So, you have landed your dream job and are eagerly trying to please your employer and make a good impression. The first months in a new job can feel quite uncertain as your probation period looms over you. You may question if your services will still be required at the end of this period (fingers crossed) or how much notice will you be given.
The old-fashioned three-month probation period is now a thing of the past and in employment, terms have become void. Under the Fair Work Act 2009, the minimum employment period is six months from the employee’s start date or 12 months for a business with fewer than 15 employees. During this period an employee is unable to make a claim for unfair dismissal.
What is a probation period?
It is the initial period of employment in which the employer can assess the suitability of the employee for the role. And vice versa. The employee can decide if the role is right for them.
Why do we need a probation period?
A probation period gives the manager or business owner the opportunity to evaluate their new recruit and assess their suitability. This relates not only to the role but also to their behavioural and cultural fit in the business.
I am sure you have all interviewed someone who you thought would be a shining star in your business only to find a few months in it just isn’t working. A probation period enables the manager or business owner to end the employment relationship without the employee being able to make an application for unfair dismissal.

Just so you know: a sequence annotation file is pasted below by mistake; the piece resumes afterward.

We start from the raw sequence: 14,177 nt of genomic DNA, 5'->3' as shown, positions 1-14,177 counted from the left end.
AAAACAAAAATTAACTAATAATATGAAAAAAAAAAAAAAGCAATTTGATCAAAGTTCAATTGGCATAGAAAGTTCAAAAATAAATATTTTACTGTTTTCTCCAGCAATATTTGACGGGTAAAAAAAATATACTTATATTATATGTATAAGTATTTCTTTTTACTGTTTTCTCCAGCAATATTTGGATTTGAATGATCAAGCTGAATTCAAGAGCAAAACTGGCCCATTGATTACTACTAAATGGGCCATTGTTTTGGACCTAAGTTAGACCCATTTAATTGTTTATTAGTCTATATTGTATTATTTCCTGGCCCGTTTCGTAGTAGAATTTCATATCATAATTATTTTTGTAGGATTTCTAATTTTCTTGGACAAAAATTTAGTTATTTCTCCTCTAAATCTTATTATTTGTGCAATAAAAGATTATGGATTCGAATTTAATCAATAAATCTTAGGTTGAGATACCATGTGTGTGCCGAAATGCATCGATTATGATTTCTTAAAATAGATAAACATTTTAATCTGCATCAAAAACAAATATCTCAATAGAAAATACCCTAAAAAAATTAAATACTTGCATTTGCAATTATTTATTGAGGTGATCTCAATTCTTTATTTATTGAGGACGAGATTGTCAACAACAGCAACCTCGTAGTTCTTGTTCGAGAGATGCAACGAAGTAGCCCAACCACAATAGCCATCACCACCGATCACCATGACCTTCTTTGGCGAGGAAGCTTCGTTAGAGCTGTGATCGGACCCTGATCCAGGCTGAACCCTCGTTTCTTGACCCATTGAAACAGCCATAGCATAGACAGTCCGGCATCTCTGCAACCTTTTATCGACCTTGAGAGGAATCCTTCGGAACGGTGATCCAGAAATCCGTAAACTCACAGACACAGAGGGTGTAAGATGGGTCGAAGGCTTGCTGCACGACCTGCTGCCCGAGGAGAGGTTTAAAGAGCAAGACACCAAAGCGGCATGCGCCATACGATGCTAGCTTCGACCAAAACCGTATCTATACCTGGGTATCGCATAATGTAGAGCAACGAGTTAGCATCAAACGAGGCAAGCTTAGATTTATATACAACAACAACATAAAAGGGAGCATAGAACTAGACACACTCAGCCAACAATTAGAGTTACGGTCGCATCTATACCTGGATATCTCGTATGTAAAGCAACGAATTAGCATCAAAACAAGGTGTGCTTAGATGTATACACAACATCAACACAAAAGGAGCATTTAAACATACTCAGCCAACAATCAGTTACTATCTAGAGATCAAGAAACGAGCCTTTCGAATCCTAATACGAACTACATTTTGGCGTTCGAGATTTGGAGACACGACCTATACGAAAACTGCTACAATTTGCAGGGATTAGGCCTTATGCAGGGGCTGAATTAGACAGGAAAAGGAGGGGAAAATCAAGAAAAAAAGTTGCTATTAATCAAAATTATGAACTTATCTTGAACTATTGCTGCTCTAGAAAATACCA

It is crucial to monitor the performance of the employee during this period to:
- assist with learning
- clear any obstacles associated with the role
- to make sure you are setting up the employee for success.
What to do before the probation period ends.
As a manager or business owner, you need to decide if the employee should be made permanent or if they should be terminated. This decision should be an easy one if you have been monitoring their performance and providing feedback during the probation period.
Are they a keeper or should you cut them loose?
If you are going to offer the employee permanent employment you should issue a letter congratulating them on passing their probation period and confirming their ongoing employment.
If the employee was unsuccessful in passing their probation period you must still comply with the required notice periods (In most cases, this is one week’s notice or payment in lieu of notice) and pay out all accrued entitlements.
Best practice probation period steps
Here are some steps for best practice during a probation period.
- Recruit a star
- Have a solid onboarding program
- Ensure your business has a culture that reflects your values
- Be clear in your expectations and communication
- Give meaningful and timely feedback
- Make the end of the probation period clear to the employee
As a manager or business owner, it is up to you to set your employees up for success!